Computer Security Day is Nov. 30. You’ve no doubt read many articles telling you to finally change your password so that it’s not “password” or your birthdate. You’re warier now when checking out at stores such as Target because you realize their databases might be hacked. But we thought we’d take this moment to highlight a concern you may not often hear about: Keylogging – What it is & How to detect it.
Keylogging itself is not malicious. The term refers to a software or device that tracks keystrokes as you type or punch them into your keyboard or keypad. Companies may use such software to monitor employee activity, for example.
However, keylogging, in this case, means using malware to grab credit card numbers as they are entered into a website’s checkout form. As a consumer completes a purchase, the credit card information is sent to the hackers in real time. The hackers install relatively simple code on e-commerce and other websites to gain this information. Plus, such code is meant to be invisible, hiding in the system.
- Passwords entered on a device
- A list of websites visited
- Applications used
- Logs of chat sessions
- Copies of emails
Once a cybercriminal has your data, he or she transfers money out of your accounts. The problem isn’t just for consumers; keylogging means gaining access to all sorts of information, from proprietary details to classified government documents.
Although most merchants and banks will reimburse the consumer for fraudulent charges, U.S. merchants lose an estimated $190 billion a year to credit card fraud; consumers bear this cost with higher prices.
You might think consumers are powerless to prevent these attacks. Few of us are going to stop shopping online, and as mentioned, banks will reimburse us, right? Maybe. In one suit brought against Bank of America, the jury ruled in the defendant’s favor because the plaintiff had not updated his anti-virus software.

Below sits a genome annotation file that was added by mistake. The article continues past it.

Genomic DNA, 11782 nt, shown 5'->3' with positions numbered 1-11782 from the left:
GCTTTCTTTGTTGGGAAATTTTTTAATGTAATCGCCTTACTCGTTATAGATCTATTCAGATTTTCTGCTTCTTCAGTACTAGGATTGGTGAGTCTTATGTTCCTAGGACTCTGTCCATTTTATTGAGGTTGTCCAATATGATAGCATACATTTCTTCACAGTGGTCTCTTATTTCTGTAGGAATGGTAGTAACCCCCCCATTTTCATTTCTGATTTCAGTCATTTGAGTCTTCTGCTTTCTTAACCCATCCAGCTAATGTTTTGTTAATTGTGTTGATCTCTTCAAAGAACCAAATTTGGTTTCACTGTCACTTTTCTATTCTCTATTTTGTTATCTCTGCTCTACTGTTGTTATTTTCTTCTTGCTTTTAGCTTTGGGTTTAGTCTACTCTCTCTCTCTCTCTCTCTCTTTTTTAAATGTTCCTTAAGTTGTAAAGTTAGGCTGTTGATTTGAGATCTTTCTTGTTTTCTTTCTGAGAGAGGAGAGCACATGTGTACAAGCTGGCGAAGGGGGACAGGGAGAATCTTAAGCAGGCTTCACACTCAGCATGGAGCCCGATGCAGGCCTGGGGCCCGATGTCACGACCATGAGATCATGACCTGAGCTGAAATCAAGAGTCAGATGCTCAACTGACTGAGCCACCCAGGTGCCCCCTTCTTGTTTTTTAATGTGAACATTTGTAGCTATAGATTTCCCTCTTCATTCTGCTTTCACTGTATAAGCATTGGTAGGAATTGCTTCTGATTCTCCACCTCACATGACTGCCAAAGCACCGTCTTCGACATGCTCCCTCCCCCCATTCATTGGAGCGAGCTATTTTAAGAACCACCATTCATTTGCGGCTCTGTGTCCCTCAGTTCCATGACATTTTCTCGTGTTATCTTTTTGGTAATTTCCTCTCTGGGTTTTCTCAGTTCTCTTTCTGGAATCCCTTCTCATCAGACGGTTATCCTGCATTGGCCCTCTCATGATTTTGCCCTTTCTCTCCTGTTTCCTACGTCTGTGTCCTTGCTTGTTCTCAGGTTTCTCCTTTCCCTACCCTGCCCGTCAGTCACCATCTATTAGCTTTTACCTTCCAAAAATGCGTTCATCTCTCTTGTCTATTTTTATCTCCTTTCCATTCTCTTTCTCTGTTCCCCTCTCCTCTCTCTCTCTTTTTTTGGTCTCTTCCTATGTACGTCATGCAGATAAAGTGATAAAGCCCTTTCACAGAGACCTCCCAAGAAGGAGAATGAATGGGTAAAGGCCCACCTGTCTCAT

Preventing keylogging on your device requires the same approach as for other computer security:
- Be careful what you download and run.
- Don’t open suspicious emails.
- Rely on an antivirus program.
- Update your software regularly.
- Consider which retailers to which you submit payment data.
- Look for the padlock or green symbol in your browser to make sure a website is secure before you buy.
- Avoid using public computers for purchases or sensitive information.
Merchants and businesses that accept credit card payments or have sensitive information should be aware of this problem. The latest batch of keylogging attacks worked even in cases where the seller used PCI standards and did not store payment information.
- Work with people who can demonstrate their technologies and security procedures.
- Make sure your site administrator relies on best practices and security controls for eCommerce.
- Update all operating systems and web stack software as needed.
- Use complex login credentials and change passwords regularly.
- Use multi-factor authentication with tokens.
Talk to us about computer security practices for your company.
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